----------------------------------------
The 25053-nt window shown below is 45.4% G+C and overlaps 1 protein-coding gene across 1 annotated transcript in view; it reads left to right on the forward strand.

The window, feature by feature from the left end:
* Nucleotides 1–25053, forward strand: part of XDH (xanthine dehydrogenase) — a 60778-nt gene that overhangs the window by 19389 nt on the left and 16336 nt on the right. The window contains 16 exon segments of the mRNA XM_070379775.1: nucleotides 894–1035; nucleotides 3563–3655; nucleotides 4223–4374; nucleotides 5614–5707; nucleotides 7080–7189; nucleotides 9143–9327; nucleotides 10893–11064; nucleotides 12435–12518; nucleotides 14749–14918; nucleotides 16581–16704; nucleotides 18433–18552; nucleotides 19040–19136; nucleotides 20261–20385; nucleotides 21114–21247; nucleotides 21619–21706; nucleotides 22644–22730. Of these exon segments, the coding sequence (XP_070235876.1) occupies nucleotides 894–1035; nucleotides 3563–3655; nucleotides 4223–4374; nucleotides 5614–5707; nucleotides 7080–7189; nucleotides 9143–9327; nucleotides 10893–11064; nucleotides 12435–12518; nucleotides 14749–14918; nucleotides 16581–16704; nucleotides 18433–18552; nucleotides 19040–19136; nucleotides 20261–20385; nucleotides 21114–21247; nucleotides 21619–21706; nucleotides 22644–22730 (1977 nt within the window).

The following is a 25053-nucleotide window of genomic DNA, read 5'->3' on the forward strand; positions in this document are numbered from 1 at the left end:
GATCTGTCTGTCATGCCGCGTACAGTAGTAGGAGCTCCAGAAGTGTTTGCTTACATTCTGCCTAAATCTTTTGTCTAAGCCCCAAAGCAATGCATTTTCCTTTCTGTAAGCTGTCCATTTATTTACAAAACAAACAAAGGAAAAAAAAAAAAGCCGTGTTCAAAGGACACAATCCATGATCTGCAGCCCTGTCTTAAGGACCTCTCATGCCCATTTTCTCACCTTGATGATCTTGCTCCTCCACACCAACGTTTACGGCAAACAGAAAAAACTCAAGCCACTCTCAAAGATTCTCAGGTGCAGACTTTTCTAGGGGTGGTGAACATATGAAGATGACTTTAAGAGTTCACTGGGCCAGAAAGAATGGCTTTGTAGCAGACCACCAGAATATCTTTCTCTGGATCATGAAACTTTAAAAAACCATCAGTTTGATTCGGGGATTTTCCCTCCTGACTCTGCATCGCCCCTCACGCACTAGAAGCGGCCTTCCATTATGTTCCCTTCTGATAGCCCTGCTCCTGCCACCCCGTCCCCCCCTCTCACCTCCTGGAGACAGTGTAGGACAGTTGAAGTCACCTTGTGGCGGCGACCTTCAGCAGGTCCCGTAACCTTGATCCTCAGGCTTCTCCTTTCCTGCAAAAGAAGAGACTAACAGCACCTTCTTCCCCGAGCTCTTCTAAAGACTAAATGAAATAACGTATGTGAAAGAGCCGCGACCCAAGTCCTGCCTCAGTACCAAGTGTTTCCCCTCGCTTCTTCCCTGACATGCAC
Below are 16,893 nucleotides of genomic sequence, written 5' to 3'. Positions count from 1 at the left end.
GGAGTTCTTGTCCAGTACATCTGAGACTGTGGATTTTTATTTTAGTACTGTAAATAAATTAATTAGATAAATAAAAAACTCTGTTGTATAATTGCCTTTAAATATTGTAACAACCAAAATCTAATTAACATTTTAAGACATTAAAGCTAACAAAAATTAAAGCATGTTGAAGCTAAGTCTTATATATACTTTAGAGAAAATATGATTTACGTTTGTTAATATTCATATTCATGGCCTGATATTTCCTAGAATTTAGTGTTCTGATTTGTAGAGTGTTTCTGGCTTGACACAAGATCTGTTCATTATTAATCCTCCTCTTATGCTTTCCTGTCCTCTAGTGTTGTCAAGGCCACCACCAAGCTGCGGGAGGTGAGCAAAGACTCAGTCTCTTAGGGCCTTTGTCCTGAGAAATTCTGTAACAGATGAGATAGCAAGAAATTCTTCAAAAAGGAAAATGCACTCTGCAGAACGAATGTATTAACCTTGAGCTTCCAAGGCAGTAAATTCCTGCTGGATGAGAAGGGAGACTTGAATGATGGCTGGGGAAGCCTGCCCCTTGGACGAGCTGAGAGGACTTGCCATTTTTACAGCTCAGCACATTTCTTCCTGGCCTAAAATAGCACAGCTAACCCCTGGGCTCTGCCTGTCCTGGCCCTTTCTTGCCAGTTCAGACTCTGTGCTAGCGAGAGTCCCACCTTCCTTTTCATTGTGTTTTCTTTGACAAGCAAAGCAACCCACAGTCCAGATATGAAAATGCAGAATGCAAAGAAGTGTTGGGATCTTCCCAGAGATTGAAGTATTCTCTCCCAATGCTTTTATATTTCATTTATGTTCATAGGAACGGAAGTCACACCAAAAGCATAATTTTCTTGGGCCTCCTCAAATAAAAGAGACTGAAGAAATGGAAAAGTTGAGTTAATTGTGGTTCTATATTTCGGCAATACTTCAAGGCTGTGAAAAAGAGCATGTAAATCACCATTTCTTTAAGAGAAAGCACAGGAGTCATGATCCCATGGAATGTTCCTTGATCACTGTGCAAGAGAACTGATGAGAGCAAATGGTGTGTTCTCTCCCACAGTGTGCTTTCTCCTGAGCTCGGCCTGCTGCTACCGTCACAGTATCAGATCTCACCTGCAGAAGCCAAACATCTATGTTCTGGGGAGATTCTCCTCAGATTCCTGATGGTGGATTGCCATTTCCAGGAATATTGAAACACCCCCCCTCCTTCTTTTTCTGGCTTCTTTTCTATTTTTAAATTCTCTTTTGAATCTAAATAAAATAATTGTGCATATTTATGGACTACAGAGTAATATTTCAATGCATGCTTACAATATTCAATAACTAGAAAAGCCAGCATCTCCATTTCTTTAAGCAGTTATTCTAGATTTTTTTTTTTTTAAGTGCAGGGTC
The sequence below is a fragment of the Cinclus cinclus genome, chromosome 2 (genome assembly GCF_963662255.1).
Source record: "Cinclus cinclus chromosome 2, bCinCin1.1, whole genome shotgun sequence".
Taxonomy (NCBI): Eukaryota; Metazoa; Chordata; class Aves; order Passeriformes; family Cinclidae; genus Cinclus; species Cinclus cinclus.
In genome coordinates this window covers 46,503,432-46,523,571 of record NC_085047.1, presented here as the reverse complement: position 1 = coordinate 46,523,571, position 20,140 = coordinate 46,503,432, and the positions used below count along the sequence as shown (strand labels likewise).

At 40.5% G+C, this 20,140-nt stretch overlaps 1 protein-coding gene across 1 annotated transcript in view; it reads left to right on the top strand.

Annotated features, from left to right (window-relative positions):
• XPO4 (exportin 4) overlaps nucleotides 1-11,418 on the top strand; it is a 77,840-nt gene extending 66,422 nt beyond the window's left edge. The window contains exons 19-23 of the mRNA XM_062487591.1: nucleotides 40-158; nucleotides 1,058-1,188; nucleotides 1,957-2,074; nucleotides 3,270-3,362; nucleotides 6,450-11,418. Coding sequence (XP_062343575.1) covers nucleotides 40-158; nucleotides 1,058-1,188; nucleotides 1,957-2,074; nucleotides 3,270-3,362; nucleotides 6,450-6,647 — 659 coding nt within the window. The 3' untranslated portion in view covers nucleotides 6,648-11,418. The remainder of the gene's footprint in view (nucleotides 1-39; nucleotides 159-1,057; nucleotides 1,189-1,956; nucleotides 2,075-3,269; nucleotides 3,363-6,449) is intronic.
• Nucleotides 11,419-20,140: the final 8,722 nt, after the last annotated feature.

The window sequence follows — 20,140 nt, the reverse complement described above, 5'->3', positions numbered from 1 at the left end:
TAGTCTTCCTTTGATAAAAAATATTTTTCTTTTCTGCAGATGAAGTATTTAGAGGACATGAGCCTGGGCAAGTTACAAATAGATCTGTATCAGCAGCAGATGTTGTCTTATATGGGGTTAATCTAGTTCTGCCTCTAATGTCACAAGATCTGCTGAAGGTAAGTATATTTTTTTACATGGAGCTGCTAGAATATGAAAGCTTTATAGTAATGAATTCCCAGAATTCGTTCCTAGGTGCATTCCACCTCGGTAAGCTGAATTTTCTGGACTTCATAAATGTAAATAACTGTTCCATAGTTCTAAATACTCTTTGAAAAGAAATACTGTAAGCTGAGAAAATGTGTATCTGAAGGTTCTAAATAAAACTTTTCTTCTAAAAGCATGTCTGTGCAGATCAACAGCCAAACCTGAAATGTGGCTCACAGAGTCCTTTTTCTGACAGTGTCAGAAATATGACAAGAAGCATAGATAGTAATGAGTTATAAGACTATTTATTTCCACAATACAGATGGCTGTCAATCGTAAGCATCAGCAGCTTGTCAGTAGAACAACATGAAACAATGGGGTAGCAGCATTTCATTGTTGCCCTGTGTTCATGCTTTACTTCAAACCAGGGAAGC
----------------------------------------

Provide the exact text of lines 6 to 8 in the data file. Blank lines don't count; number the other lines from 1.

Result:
Below are 16,893 nucleotides of genomic sequence, written 5' to 3'. Positions count from 1 at the left end.
GGAGTTCTTGTCCAGTACATCTGAGACTGTGGATTTTTATTTTAGTACTGTAAATAAATTAATTAGATAAATAAAAAACTCTGTTGTATAATTGCCTTTAAATATTGTAACAACCAAAATCTAATTAACATTTTAAGACATTAAAGCTAACAAAAATTAAAGCATGTTGAAGCTAAGTCTTATATATACTTTAGAGAAAATATGATTTACGTTTGTTAATATTCATATTCATGGCCTGATATTTCCTAGAATTTAGTGTTCTGATTTGTAGAGTGTTTCTGGCTTGACACAAGATCTGTTCATTATTAATCCTCCTCTTATGCTTTCCTGTCCTCTAGTGTTGTCAAGGCCACCACCAAGCTGCGGGAGGTGAGCAAAGACTCAGTCTCTTAGGGCCTTTGTCCTGAGAAATTCTGTAACAGATGAGATAGCAAGAAATTCTTCAAAAAGGAAAATGCACTCTGCAGAACGAATGTATTAACCTTGAGCTTCCAAGGCAGTAAATTCCTGCTGGATGAGAAGGGAGACTTGAATGATGGCTGGGGAAGCCTGCCCCTTGGACGAGCTGAGAGGACTTGCCATTTTTACAGCTCAGCACATTTCTTCCTGGCCTAAAATAGCACAGCTAACCCCTGGGCTCTGCCTGTCCTGGCCCTTTCTTGCCAGTTCAGACTCTGTGCTAGCGAGAGTCCCACCTTCCTTTTCATTGTGTTTTCTTTGACAAGCAAAGCAACCCACAGTCCAGATATGAAAATGCAGAATGCAAAGAAGTGTTGGGATCTTCCCAGAGATTGAAGTATTCTCTCCCAATGCTTTTATATTTCATTTATGTTCATAGGAACGGAAGTCACACCAAAAGCATAATTTTCTTGGGCCTCCTCAAATAAAAGAGACTGAAGAAATGGAAAAGTTGAGTTAATTGTGGTTCTATATTTCGGCAATACTTCAAGGCTGTGAAAAAGAGCATGTAAATCACCATTTCTTTAAGAGAAAGCACAGGAGTCATGATCCCATGGAATGTTCCTTGATCACTGTGCAAGAGAACTGATGAGAGCAAATGGTGTGTTCTCTCCCACAGTGTGCTTTCTCCTGAGCTCGGCCTGCTGCTACCGTCACAGTATCAGATCTCACCTGCAGAAGCCAAACATCTATGTTCTGGGGAGATTCTCCTCAGATTCCTGATGGTGGATTGCCATTTCCAGGAATATTGAAACACCCCCCCTCCTTCTTTTTCTGGCTTCTTTTCTATTTTTAAATTCTCTTTTGAATCTAAATAAAATAATTGTGCATATTTATGGACTACAGAGTAATATTTCAATGCATGCTTACAATATTCAATAACTAGAAAAGCCAGCATCTCCATTTCTTTAAGCAGTTATTCTAGATTTTTTTTTTTTTAAGTGCAGGGTC
The sequence below is a fragment of the Cinclus cinclus genome, chromosome 2 (genome assembly GCF_963662255.1).